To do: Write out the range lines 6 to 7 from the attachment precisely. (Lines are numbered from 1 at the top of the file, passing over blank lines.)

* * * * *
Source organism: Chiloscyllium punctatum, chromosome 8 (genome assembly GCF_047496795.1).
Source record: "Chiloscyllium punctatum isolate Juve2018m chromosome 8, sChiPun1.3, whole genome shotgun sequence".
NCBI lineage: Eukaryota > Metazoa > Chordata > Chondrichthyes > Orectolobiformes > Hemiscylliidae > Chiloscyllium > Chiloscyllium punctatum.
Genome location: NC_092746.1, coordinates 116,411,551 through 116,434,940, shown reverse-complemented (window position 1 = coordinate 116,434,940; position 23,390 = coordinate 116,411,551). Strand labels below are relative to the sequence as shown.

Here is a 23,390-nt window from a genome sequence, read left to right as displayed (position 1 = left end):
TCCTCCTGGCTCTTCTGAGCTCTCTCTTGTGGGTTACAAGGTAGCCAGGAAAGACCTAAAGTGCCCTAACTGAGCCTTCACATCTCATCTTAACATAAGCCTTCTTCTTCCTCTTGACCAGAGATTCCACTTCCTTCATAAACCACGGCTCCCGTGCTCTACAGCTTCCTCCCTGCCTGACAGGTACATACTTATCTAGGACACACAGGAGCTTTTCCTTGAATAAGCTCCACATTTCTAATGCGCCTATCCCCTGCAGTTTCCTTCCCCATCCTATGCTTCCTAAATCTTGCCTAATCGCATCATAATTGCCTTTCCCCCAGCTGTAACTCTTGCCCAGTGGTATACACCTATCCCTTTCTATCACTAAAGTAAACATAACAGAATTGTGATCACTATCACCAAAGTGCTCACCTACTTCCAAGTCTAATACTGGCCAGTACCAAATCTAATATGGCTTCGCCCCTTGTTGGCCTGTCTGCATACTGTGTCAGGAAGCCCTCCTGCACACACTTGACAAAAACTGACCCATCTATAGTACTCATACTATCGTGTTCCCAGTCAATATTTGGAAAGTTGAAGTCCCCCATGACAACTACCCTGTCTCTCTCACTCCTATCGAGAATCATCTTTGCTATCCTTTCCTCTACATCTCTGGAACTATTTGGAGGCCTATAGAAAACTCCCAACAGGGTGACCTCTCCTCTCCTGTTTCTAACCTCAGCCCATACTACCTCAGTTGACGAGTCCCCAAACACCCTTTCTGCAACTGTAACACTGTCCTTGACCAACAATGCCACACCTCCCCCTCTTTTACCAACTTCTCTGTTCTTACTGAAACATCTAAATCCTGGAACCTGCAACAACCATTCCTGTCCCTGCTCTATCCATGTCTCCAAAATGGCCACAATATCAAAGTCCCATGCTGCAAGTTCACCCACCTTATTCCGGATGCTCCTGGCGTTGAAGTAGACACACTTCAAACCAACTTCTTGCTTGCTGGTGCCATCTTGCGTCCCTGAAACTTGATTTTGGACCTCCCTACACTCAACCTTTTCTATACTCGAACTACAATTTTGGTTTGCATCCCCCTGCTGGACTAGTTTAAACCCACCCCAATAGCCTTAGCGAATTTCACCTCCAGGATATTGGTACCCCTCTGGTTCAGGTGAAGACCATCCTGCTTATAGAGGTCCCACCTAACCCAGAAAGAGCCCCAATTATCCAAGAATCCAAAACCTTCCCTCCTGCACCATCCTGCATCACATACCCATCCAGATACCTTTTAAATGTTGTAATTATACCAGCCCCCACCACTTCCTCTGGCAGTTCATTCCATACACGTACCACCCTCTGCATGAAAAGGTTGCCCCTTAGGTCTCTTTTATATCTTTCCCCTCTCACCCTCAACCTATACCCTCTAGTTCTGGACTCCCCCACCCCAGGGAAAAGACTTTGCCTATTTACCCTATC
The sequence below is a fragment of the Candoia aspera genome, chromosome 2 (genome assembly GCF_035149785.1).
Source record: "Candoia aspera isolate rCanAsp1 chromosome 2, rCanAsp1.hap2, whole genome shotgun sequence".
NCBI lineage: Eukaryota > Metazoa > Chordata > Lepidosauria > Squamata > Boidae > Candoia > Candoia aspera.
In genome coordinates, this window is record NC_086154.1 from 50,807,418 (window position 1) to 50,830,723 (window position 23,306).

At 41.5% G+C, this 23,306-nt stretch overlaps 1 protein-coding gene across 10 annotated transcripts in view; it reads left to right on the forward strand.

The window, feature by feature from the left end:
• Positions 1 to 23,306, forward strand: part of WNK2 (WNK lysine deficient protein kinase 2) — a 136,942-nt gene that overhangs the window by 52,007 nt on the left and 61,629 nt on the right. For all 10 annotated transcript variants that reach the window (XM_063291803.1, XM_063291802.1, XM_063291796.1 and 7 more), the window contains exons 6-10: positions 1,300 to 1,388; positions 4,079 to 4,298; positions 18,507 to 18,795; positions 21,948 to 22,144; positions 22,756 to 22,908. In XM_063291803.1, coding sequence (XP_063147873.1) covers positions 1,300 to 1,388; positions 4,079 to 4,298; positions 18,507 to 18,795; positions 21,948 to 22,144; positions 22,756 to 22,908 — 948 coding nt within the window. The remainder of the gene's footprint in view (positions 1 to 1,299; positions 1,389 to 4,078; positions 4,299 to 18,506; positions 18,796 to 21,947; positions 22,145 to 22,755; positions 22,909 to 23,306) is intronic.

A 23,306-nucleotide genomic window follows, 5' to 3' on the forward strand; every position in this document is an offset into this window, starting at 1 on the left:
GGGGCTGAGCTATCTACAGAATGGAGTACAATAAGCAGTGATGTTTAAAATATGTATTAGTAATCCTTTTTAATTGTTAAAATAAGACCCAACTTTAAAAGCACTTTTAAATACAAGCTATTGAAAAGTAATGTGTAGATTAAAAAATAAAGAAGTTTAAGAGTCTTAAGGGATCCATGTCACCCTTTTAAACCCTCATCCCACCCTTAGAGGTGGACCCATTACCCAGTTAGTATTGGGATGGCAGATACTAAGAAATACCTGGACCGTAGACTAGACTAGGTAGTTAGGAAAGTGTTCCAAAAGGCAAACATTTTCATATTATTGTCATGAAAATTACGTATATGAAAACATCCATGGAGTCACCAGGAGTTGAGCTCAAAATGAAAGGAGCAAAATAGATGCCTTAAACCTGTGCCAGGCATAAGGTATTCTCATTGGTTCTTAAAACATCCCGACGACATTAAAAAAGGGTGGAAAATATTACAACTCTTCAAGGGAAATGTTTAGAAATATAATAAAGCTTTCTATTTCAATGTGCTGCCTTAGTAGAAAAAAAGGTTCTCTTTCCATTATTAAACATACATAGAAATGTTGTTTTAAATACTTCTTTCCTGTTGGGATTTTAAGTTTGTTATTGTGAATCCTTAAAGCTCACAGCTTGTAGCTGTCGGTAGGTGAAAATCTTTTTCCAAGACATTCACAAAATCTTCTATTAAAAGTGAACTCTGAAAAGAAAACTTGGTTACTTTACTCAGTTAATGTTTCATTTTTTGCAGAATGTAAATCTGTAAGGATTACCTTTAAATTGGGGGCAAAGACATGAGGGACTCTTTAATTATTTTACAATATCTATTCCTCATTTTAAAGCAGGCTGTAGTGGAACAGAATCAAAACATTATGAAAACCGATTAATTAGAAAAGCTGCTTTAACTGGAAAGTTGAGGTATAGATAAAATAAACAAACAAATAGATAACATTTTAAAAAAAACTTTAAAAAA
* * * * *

TCCTCCTGGCTCTTCTGAGCTCTCTCTTGTGGGTTACAAGGTAGCCAGGAAAGACCTAAAGTGCCCTAACTGAGCCTTCACATCTCATCTTAACATAAGCCTTCTTCTTCCTCTTGACCAGAGATTCCACTTCCTTCATAAACCACGGCTCCCGTGCTCTACAGCTTCCTCCCTGCCTGACAGGTACATACTTATCTAGGACACACAGGAGCTTTTCCTTGAATAAGCTCCACATTTCTAATGCGCCTATCCCCTGCAGTTTCCTTCCCCATCCTATGCTTCCTAAATCTTGCCTAATCGCATCATAATTGCCTTTCCCCCAGCTGTAACTCTTGCCCAGTGGTATACACCTATCCCTTTCTATCACTAAAGTAAACATAACAGAATTGTGATCACTATCACCAAAGTGCTCACCTACTTCCAAGTCTAATACTGGCCAGTACCAAATCTAATATGGCTTCGCCCCTTGTTGGCCTGTCTGCATACTGTGTCAGGAAGCCCTCCTGCACACACTTGACAAAAACTGACCCATCTATAGTACTCATACTATCGTGTTCCCAGTCAATATTTGGAAAGTTGAAGTCCCCCATGACAACTACCCTGTCTCTCTCACTCCTATCGAGAATCATCTTTGCTATCCTTTCCTCTACATCTCTGGAACTATTTGGAGGCCTATAGAAAACTCCCAACAGGGTGACCTCTCCTCTCCTGTTTCTAACCTCAGCCCATACTACCTCAGTTGACGAGTCCCCAAACACCCTTTCTGCAACTGTAACACTGTCCTTGACCAACAATGCCACACCTCCCCCTCTTTTACCAACTTCTCTGTTCTTACTGAAACATCTAAATCCTGGAACCTGCAACAACCATTCCTGTCCCTGCTCTATCCATGTCTCCAAAATGGCCACAATATCAAAGTCCCATGCTGCAAGTTCACCCACCTTATTCCGGATGCTCCTGGCGTTGAAGTAGACACACTTCAAACCAACTTCTTGCTTGCTGGTGCCATCTTGCGTCCCTGAAACTTGATTTTGGACCTCCCTACACTCAACCTTTTCTATACTCGAACTACAATTTTGGTTTGCATCCCCCTGCTGGACTAGTTTAAACCCACCCCAATAGCCTTAGCGAATTTCACCTCCAGGATATTGGTACCCCTCTGGTTCAGGTGAAGACCATCCTGCTTATAGAGGTCCCACCTAACCCAGAAAGAGCCCCAATTATCCAAGAATCCAAAACCTTCCCTCCTGCACCATCCTGCATCACATACCCATCCAGATACCTTTTAAATGTTGTAATTATACCAGCCCCCACCACTTCCTCTGGCAGTTCATTCCATACACGTACCACCCTCTGCATGAAAAGGTTGCCCCTTAGGTCTCTTTTATATCTTTCCCCTCTCACCCTCAACCTATACCCTCTAGTTCTGGACTCCCCCACCCCAGGGAAAAGACTTTGCCTATTTACCCTATC
The sequence below is a fragment of the Candoia aspera genome, chromosome 2 (genome assembly GCF_035149785.1).